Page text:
Wednesday, June 8, 2011

Chrysler, the Budget, and Bullshit

The Washington Post fact-checks President Obama's speech touting the success of the government bailout of Chrysler:
With some of the economic indicators looking a bit dicey, President Obama traveled to Ohio last week to tout what the administration considers a good-news story: the rescue of the domestic automobile industry. In fact, he also made it the subject of his weekly radio address.
We take no view on whether the administration’s efforts on behalf of the automobile industry were a good or bad thing; that’s a matter for the editorial pages and eventually the historians. But we are interested in the facts the president cited to make his case.
What we found is one of the most misleading collections of assertions we have seen in a short presidential speech. Virtually every claim by the president regarding the auto industry needs an asterisk, just like the fine print in that too-good-to-be-true car loan.
I don't think the President is a liar, but he is a bullshitter (in the academic sense). His speeches are more often concerned with the response of his audience rather than the truth of what he says or the consequences of the commitments he makes while speaking. Of the bullshitter, Harry Frankfurt writes:
It is impossible for someone to lie unless he thinks he knows the truth. Producing bullshit requires no such conviction. A person who lies is thereby responding to the truth, and he is to that extent respectful of it. When an honest man speaks, he says only what he believes to be true; and for the liar, it is correspondingly indispensable that he considers his statements to be false. For the bullshitter, however, all these bets are off: he is neither on the side of the true nor on the side of the false. His eye is not on the facts at all, as the eyes of the honest man and of the liar are, except insofar as they may be pertinent to his interest in getting away with what he says. He does not care whether the things he says describe reality correctly. He just picks them out, or makes them up, to suit his purpose.
I am also reminded of the President's  budget speech at George Washington University. As you may recall, the President had initially proposed a budget for 2012---after having failed to pass a budget for 2011 with his party in control of both houses of Congress1---that actually increased the deficit and failed to include any serious entitlement reforms or revenue increases. Later in the spring, Congressman Paul Ryan proposed an alternative budget the would substantially lower the deficit and make serious changes to the Medicare program. In response, President Obama made arrangements to make a major speech on the budget in which, it was supposed, he would offer a new budget proposal in response to the Ryan plan. Instead, the President offered only vague statements about "reducing the cost of health care itself" and cutting "spending in the tax code." He could not bring himself to utter the phrase "raise taxes" let alone write actual legislation to enact his policy priorities.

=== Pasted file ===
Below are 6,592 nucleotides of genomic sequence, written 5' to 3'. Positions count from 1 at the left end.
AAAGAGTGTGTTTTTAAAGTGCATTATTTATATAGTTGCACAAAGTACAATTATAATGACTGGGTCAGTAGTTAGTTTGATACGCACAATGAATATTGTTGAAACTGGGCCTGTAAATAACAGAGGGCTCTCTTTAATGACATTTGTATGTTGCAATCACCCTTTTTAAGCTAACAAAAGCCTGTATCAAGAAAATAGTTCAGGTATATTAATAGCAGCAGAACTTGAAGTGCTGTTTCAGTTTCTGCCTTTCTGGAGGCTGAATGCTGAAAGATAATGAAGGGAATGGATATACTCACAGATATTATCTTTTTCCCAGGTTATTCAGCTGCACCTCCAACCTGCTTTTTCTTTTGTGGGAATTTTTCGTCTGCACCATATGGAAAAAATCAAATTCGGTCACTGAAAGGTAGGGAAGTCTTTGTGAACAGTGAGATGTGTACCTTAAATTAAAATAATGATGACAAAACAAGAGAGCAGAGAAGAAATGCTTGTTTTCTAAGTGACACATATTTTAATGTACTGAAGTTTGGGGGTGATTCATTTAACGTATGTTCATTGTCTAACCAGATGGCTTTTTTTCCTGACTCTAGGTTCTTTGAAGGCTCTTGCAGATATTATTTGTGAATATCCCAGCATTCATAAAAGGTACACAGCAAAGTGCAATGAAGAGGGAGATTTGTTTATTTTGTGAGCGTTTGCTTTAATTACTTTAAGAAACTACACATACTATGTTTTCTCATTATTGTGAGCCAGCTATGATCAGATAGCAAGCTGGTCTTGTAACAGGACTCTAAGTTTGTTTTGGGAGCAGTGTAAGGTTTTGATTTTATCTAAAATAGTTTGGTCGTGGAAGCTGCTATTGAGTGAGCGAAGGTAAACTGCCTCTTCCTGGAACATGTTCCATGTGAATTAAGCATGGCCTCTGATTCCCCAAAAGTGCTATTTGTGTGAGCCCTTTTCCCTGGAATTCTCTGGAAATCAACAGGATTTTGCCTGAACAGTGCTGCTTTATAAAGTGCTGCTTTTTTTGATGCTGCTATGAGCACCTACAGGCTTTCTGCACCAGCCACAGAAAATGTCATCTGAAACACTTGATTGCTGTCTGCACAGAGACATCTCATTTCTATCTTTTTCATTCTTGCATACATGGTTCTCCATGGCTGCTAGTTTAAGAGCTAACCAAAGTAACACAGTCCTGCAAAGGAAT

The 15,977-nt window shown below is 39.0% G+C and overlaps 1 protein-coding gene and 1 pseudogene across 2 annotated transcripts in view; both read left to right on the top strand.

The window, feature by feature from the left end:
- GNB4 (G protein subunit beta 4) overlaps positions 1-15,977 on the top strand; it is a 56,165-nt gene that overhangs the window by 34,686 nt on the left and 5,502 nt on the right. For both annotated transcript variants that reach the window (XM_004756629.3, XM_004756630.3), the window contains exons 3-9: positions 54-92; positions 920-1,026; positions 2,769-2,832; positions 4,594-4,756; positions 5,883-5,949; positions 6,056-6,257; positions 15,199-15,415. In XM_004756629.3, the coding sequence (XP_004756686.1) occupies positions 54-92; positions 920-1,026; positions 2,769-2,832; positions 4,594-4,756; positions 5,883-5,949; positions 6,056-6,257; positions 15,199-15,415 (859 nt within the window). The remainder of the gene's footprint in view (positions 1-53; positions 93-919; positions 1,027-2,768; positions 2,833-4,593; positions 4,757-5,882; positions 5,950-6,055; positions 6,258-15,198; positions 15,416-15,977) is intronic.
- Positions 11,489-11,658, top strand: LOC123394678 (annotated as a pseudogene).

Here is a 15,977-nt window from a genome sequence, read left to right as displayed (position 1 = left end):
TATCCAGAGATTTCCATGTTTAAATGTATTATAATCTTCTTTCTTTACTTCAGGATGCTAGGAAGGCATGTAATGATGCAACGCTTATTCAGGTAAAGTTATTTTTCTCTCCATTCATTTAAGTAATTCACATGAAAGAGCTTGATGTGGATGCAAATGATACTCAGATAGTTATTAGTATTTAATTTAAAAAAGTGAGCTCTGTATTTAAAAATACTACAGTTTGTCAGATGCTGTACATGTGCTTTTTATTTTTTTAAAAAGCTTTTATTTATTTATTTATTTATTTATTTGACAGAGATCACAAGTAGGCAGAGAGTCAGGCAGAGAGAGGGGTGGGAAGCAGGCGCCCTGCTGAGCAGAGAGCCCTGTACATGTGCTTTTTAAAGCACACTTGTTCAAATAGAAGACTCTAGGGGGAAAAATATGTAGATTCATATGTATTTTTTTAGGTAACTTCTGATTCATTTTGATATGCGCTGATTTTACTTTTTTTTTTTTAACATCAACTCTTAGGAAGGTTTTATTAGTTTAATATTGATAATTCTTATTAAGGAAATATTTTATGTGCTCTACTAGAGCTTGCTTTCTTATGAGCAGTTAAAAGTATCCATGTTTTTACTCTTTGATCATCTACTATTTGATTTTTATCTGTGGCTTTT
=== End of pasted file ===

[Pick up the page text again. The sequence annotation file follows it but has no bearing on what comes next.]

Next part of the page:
Whatever the merits of Paul Ryan's budget, he at least put a serious plan on the table to address impending budget crisis. The President and his allies in Congress may complain all they want, but they have yet to offer an alternative. The Democratic-controlled Senate did not even debate budget legislation last year, and it has, so far, refused to do so this year. It even rejected consideration of President Obama's February budget proposal 97-0.

The saddest part of whole budget issue, though, is that President Obama had a chance to be a leader and take serious steps to address the budget problem. After the Republicans put their "no new taxes" budget on the table, President Obama had a chance to offer a real alternative. A budget that balanced the budget with real spending cuts, entitlement reform, and progressive tax increases would have been a political titan. Off the top of my head, legislation that, say, reinstated the Clinton tax rates, gradually raised the Medicare and Social Security eligibility ages, tightened Medicaid eligibility for adults, raised the cap on income subject to payroll and Medicare taxes, and moved discretionary spending back to 2000 (or even 2004 or 2008) levels could put a serious dent in the deficit, extend the life of the major federal entitlements, and put the president and his party on a course to own fiscal issues for the foreseeable future. President Obama could have been the budget balancer, the savior of Medicare and Social Security, and the most successful and important peace-time president since Lyndon Johnson (maybe even Theodore Roosevelt).

Instead, he took the Jimmy Carter path, doing nothing except chastising us for not getting with the program and proving himself inadequate for the challenges of his office.

There is still time for the president to stake out new ground, take the country's fiscal problem's seriously, offer a concrete proposal, and revive his fading star. The primaries don't start until the new year, and the ongoing budget debates mean an ongoing opportunity for the president change course. I hope he does.

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